India's top matchmaking Web site is moving into storefronts to get a bigger piece of a $300 million business, Fortune's Daniel Pepper reports.
(FORTUNE Magazine) -- Every day in the congested northern Indian city of Allahabad, mothers amble nervously through the entrance of Shaadi Point to talk to Kiran Chowla. They come clutching studio portraits of their sons and daughters in suits and saris, and with pages of profiles listing religion, caste, star sign, skin color, and income level.
"Love?" asks Chowla, 54, removing her spectacles and raising her eyebrows. "It is a feeling of the heart, and it comes with association."
Association - the web-based kind - is what Chowla offers her clients. Her shop, one of 130 such franchises in India, is a storefront version of the country's top matrimony Web site, Shaadi.com.
Log on to the computer inside and a database of 400,000 verified candidates pops up. A global audience of nine million registered users is waiting to respond. And for a premium fee of about $200, Chowla will also publish a notice in newspapers and magazines and rank the matrimonial candidate higher online.
"When you see the smile on the face of the parents," says Chowla, who estimates that more than 90% of her customers are parents rather than potential matches, "you know you've done your job well."
Most of the parents who walk into Chowla's store have never used a computer. But the use of matchmakers is hardly a new phenomenon in India, where arranged marriages are the norm and the language of matchmaking rarely changes. (A "well-settled family" means upper-middle class; a "simple woman" means no partying.) What's different is that technology has displaced the traditional marriage broker, who goes door-to-door with armfuls of customer profiles. For Chowla, a former schoolteacher, that means monthly revenue of about $7,000, which she splits with the company.
Shaadi.com's co-founder and CEO, Anupam Mittal, estimates the size of India's fragmented matrimony industry at close to $20 billion. Just the matchmaking component - aside from the wedding, obligatory gifts, and parties - is about $300 million. It is common for a middle-class family of a bride to spend more than $15,000 on a wedding - four times India's annual per capita GDP.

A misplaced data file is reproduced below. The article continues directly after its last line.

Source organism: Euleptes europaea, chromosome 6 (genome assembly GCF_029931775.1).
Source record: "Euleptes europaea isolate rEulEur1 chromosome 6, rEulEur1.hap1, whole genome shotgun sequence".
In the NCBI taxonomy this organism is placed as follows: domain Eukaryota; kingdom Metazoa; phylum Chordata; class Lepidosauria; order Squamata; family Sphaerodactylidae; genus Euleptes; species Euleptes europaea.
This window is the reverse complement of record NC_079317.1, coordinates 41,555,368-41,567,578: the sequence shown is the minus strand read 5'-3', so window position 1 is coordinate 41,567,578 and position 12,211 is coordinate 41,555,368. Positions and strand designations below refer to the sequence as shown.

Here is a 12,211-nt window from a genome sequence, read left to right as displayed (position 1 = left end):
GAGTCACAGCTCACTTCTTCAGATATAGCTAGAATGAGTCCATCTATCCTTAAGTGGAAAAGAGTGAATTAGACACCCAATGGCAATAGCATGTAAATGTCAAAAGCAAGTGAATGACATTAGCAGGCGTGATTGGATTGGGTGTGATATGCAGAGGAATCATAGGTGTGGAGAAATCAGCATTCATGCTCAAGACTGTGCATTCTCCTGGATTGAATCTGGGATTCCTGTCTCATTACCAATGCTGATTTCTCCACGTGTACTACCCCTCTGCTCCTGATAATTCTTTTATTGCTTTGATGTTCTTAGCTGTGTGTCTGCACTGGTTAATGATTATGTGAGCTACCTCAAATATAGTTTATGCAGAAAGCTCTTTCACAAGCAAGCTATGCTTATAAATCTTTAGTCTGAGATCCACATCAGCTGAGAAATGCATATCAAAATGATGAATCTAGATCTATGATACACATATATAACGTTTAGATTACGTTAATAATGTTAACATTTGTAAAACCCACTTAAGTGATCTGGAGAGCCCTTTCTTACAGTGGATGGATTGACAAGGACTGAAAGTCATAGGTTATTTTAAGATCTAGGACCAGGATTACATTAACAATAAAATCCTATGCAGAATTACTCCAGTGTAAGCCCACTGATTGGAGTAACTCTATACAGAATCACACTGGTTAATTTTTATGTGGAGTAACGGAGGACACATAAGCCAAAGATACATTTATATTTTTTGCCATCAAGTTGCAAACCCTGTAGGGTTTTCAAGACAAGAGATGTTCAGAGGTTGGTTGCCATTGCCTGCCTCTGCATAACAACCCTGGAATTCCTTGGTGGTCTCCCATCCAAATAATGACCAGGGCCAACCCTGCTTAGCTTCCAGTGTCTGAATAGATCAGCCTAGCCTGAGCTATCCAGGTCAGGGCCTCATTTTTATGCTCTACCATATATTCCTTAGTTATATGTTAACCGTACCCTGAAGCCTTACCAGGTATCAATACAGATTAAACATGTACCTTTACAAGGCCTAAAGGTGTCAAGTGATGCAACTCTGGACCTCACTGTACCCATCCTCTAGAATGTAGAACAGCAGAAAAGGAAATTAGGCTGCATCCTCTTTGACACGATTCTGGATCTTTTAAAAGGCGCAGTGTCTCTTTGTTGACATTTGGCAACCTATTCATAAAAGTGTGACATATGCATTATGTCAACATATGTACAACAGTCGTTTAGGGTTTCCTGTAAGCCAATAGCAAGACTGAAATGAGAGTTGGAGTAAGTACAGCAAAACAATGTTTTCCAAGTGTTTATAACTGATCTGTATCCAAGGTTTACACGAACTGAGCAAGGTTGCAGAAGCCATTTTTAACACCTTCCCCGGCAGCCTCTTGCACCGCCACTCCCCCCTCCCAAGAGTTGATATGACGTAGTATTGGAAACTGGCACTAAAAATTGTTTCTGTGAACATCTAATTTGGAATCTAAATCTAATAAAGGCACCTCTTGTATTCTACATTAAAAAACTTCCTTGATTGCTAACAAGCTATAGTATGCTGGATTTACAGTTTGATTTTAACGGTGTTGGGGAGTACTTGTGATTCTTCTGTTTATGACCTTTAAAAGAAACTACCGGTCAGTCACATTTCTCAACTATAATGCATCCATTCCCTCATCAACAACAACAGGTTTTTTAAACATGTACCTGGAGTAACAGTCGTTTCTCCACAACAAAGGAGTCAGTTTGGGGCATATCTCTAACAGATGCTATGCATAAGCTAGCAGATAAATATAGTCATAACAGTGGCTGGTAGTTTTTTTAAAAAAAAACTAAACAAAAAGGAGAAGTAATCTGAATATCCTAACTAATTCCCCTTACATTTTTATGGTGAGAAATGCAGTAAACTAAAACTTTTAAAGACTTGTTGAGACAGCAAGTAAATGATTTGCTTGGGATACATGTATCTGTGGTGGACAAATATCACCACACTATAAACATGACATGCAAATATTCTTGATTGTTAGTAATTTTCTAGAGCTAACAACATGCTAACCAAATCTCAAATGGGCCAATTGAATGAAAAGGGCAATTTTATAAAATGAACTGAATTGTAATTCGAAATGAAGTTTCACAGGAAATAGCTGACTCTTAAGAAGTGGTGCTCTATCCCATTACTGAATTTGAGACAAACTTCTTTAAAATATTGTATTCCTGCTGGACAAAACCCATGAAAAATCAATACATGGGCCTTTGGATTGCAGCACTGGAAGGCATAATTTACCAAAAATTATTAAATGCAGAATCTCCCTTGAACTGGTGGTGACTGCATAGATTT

Mittal, 33, who has a business degree from Boston College, launched the company in 1997 after a chance meeting with a traditional matchmaker in Bombay. "I got very intrigued by what he did, and very soon it got me thinking - by God, the choice for a life partner is determined by how much weight this guy can carry and how far he can carry it."
At first the online portal was more popular among India's diaspora community. Now about 70% of Shaadi.com's customers come from India and the rest from the U.S., Britain, Australia, and the Gulf. But with less than 5% of India's population online, there's lots of room for growth. "It will take some time to play out," says Mittal, which is why he is opening more storefronts.
Shaadi.com isn't the only company looking for a piece of the matchmaking pie. A competitor aimed at south Indians, BharatMatrimony.com, got its start in the U.S. in the late 1990s. Founder Murugavel Janakiraman, 36, started handing out fliers advertising his portal (then under a different domain name) at South Asian events. In 2004 he moved to Chennai, where he recently built a new headquarters.
"It's a growing market," Janakiraman says. "Sixty-four percent of India is below 30." BaharatMatrimony now has 63 walk-in centers in India, mostly in the south, and plans call for an expansion to 300 in the next 18 months. Meanwhile, Shaadi.com plans to add up to 400 centers in the next two years.